for irony, sardonicism, self-criticism
 
in music I couldn’t think of anything 
other than Beethoven’s Der Sturm
to temper the weather, despite the 
fact that rain hadn’t been ever his 
inspiration, the title came from his 
publisher to increase sales, 
Beethoven wrote pure music, 
abstract, never specifically literally 
to describe, what is called program
music, his descriptions, his 
evocations, came unadulterated,
untransliterated, from the heart 
 
 
in literature nothing beats Somerset 
Maugham’s short story, Rain“, 
masterpiece of intrigue as well as 
literary prowess, searing substance 
married to superb style
 
the book was duly made into film,
and several times, with Gloria 
Swanson in 1928, Joan Crawford 
in 1932, and Rita Hayworth in 1953
none of these slouches
 
 
the clouds have now coincidentally
dispersed, the metaphorical ones, 
not so surprisingly, have been 
meanwhile displaced by my retreat 
into art, a recourse I’ve found to be 
always dependable, and, yet again, 
in this otherwise grim environment,
diverting and trustworthily inspiring
 
 
I wish you consequently, also, for 
similar reasons, art, a salve along 
life’s often obstreperous journey 
 
 
Richard
 

June, 2015‏


 "Fields in the Month of June" - Charles-François Daubigny

Fields in the Month of June (1874)

Charles-François Daubigny

___________

there were no poems not tawdry
about the month of June when I
looked, I read of the moon a lot,
of blossoms everywhere blooming,
troubadours crooning, couples
spooning, ubiquitously and
indiscriminately, none enough to
warrant my further attention

but this lyric, serendipitously,
finally, touched on what I thought
June might bring up

June, it said, is busting out all
over
, to corroborate, just click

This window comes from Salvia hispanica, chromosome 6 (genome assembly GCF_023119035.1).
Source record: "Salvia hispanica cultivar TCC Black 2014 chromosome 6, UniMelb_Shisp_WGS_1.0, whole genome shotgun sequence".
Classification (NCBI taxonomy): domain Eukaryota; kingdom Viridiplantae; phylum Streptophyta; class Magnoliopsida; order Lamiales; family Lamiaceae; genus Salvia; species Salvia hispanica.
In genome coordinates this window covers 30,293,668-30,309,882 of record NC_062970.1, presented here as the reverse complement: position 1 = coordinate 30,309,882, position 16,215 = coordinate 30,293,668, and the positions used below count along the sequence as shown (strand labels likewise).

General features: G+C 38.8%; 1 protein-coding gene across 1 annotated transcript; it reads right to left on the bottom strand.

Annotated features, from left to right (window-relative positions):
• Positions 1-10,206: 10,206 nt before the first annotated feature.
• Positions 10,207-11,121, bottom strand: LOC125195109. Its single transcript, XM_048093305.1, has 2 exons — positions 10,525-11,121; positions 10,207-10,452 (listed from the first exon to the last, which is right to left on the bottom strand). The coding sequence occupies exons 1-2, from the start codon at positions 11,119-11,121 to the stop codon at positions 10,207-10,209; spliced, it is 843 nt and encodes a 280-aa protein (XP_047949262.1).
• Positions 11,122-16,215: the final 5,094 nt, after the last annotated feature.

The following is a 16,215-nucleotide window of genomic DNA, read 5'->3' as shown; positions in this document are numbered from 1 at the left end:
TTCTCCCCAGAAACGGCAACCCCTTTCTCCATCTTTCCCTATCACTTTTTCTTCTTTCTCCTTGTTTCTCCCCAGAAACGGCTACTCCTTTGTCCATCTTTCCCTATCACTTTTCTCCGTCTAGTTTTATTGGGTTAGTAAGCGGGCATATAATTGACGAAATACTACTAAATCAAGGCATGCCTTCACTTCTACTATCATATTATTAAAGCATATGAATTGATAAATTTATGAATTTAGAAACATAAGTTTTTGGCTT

incidentally, Monet, a year earlier,
1873, had painted his Wild
Poppies, near Argenteuil
, the
month of June in his conception
being addressed here perhaps
merely peripherally

but it seems Daubigny and Monet
must’ve known each other

again just click

Richard

Visconti’s Death in Venice‏

  William Turner -  "Venice Looking East from the Guidecca, Sunrise" (1819)

Venice Looking East from the Guidecca, Sunrise (1819)

William Turner

_______

Death in Venice is perhaps the most
beautiful film I’ve ever seen, just click

Visconti suffuses his masterpiece with
all the colours and textures of Monet,
Renoir, Seurat, Toulouse-Lautrec, and
a host of other Impressionists, and
settles them all upon, nearly inevitably,
the splendours of a Canaletto Venice

Dirk Bogarde has never been better,
his von Aschenbach is definitive,
Silvana Mangano is every single inch
an aristocrat, the epitome of poise,
elegance and propriety, Tadzio is
throughout the very incarnation of a
Botticelli

all is given stately motion by the art
of film and made thereby into another
equal and haunting form of poetry

enjoy, marvel

Richard

psst: Visconti even makes Mahler sound
profound

as does Leonard Bernstein, incidentally,
in the accompanying clip, who is
manifestly transported throughout his
evidently otherworldly experience,
just as you might even be, just click

art in evolution‏ – from Monet to Wolf Kahn

Brain writes

“I would never have guessed that Wolf Kahn was a student of Hoffman. Yet you can see the influence in the colour choice and lack of detail. It somehow reminds me of impressionism. The child of Hoffman and Monet. Especially the painting “Subtle Pink, 2000″. It reminds me of Monet’s painting series “Poplars”.

For the record, I prefer Kahn over Hoffman.”

Wolf Kahn "Subtle Pink" (2000)

Subtle Pink (2000)

Wolf Kahn

______

Claude Monet "Poplars at Giverny"

Poplars at Giverny” (1887)

Claude Monet

________

I would also compare his “Orange Cloud Over the Adriatic Sea

Wolf Kahn - "Orange Cloud Over the Adriatic Sea" (1996)

Orange Cloud Over the Adriatic Sea (1996)

Wolf Kahn

______

to Monet‘s Impression, Sunrise

Claude Monet - "Impression, Sunrise"

Impression, Sunrise (1873)

Claude Monet

__________

what do you think

Richard

psst: art, like novels, has its templates